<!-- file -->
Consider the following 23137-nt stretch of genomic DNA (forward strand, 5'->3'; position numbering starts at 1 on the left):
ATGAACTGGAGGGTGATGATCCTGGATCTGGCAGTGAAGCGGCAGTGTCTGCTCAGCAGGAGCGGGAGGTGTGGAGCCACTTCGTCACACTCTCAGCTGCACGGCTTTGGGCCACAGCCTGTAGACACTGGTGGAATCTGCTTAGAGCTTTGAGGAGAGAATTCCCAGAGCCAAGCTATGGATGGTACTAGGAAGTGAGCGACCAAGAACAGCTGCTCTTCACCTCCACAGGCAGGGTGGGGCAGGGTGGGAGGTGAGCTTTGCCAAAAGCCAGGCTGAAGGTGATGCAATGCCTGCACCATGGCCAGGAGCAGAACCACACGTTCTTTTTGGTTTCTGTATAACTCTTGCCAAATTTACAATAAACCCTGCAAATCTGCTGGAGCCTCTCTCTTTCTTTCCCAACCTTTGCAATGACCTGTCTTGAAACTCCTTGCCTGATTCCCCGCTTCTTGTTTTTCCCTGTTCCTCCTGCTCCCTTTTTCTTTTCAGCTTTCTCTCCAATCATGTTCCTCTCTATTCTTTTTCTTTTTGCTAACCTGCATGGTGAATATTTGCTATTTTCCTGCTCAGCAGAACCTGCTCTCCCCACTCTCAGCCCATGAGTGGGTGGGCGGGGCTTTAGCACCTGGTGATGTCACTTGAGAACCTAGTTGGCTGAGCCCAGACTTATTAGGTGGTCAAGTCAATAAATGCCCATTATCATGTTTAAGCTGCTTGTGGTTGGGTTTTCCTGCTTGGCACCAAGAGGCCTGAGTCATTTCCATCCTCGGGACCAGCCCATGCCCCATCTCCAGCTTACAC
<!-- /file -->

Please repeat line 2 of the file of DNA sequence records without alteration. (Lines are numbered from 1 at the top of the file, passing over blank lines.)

ATGAACTGGAGGGTGATGATCCTGGATCTGGCAGTGAAGCGGCAGTGTCTGCTCAGCAGGAGCGGGAGGTGTGGAGCCACTTCGTCACACTCTCAGCTGCACGGCTTTGGGCCACAGCCTGTAGACACTGGTGGAATCTGCTTAGAGCTTTGAGGAGAGAATTCCCAGAGCCAAGCTATGGATGGTACTAGGAAGTGAGCGACCAAGAACAGCTGCTCTTCACCTCCACAGGCAGGGTGGGGCAGGGTGGGAGGTGAGCTTTGCCAAAAGCCAGGCTGAAGGTGATGCAATGCCTGCACCATGGCCAGGAGCAGAACCACACGTTCTTTTTGGTTTCTGTATAACTCTTGCCAAATTTACAATAAACCCTGCAAATCTGCTGGAGCCTCTCTCTTTCTTTCCCAACCTTTGCAATGACCTGTCTTGAAACTCCTTGCCTGATTCCCCGCTTCTTGTTTTTCCCTGTTCCTCCTGCTCCCTTTTTCTTTTCAGCTTTCTCTCCAATCATGTTCCTCTCTATTCTTTTTCTTTTTGCTAACCTGCATGGTGAATATTTGCTATTTTCCTGCTCAGCAGAACCTGCTCTCCCCACTCTCAGCCCATGAGTGGGTGGGCGGGGCTTTAGCACCTGGTGATGTCACTTGAGAACCTAGTTGGCTGAGCCCAGACTTATTAGGTGGTCAAGTCAATAAATGCCCATTATCATGTTTAAGCTGCTTGTGGTTGGGTTTTCCTGCTTGGCACCAAGAGGCCTGAGTCATTTCCATCCTCGGGACCAGCCCATGCCCCATCTCCAGCTTACAC